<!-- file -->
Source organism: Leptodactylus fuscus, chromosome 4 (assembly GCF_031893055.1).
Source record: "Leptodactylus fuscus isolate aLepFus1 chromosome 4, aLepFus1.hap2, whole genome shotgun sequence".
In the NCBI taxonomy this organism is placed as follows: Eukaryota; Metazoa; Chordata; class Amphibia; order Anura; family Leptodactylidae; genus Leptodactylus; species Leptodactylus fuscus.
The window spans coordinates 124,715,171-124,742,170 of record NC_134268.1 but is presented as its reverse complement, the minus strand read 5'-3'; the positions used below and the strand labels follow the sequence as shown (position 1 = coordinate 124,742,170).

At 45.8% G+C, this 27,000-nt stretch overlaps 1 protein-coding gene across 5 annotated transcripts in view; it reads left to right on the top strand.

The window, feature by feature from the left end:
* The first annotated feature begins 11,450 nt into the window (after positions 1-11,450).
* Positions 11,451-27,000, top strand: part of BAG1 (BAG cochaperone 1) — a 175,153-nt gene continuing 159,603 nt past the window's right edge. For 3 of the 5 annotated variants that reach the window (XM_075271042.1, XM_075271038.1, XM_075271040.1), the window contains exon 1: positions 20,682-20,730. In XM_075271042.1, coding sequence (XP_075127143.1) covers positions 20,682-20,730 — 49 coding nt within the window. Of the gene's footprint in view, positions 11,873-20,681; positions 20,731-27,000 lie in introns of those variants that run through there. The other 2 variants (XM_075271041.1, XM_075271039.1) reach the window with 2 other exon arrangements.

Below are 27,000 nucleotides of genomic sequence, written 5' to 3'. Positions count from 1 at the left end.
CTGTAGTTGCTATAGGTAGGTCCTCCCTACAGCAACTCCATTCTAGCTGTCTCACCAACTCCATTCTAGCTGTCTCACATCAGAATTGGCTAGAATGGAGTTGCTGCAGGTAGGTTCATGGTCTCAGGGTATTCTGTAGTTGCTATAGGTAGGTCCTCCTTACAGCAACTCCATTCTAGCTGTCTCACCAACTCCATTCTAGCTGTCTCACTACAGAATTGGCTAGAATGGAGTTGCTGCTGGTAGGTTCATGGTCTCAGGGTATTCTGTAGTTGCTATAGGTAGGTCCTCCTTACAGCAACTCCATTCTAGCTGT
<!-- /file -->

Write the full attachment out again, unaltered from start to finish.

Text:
Source organism: Leptodactylus fuscus, chromosome 4 (assembly GCF_031893055.1).
Source record: "Leptodactylus fuscus isolate aLepFus1 chromosome 4, aLepFus1.hap2, whole genome shotgun sequence".
In the NCBI taxonomy this organism is placed as follows: Eukaryota; Metazoa; Chordata; class Amphibia; order Anura; family Leptodactylidae; genus Leptodactylus; species Leptodactylus fuscus.
The window spans coordinates 124,715,171-124,742,170 of record NC_134268.1 but is presented as its reverse complement, the minus strand read 5'-3'; the positions used below and the strand labels follow the sequence as shown (position 1 = coordinate 124,742,170).

At 45.8% G+C, this 27,000-nt stretch overlaps 1 protein-coding gene across 5 annotated transcripts in view; it reads left to right on the top strand.

The window, feature by feature from the left end:
* The first annotated feature begins 11,450 nt into the window (after positions 1-11,450).
* Positions 11,451-27,000, top strand: part of BAG1 (BAG cochaperone 1) — a 175,153-nt gene continuing 159,603 nt past the window's right edge. For 3 of the 5 annotated variants that reach the window (XM_075271042.1, XM_075271038.1, XM_075271040.1), the window contains exon 1: positions 20,682-20,730. In XM_075271042.1, coding sequence (XP_075127143.1) covers positions 20,682-20,730 — 49 coding nt within the window. Of the gene's footprint in view, positions 11,873-20,681; positions 20,731-27,000 lie in introns of those variants that run through there. The other 2 variants (XM_075271041.1, XM_075271039.1) reach the window with 2 other exon arrangements.

Below are 27,000 nucleotides of genomic sequence, written 5' to 3'. Positions count from 1 at the left end.
CTGTAGTTGCTATAGGTAGGTCCTCCCTACAGCAACTCCATTCTAGCTGTCTCACCAACTCCATTCTAGCTGTCTCACATCAGAATTGGCTAGAATGGAGTTGCTGCAGGTAGGTTCATGGTCTCAGGGTATTCTGTAGTTGCTATAGGTAGGTCCTCCTTACAGCAACTCCATTCTAGCTGTCTCACCAACTCCATTCTAGCTGTCTCACTACAGAATTGGCTAGAATGGAGTTGCTGCTGGTAGGTTCATGGTCTCAGGGTATTCTGTAGTTGCTATAGGTAGGTCCTCCTTACAGCAACTCCATTCTAGCTGT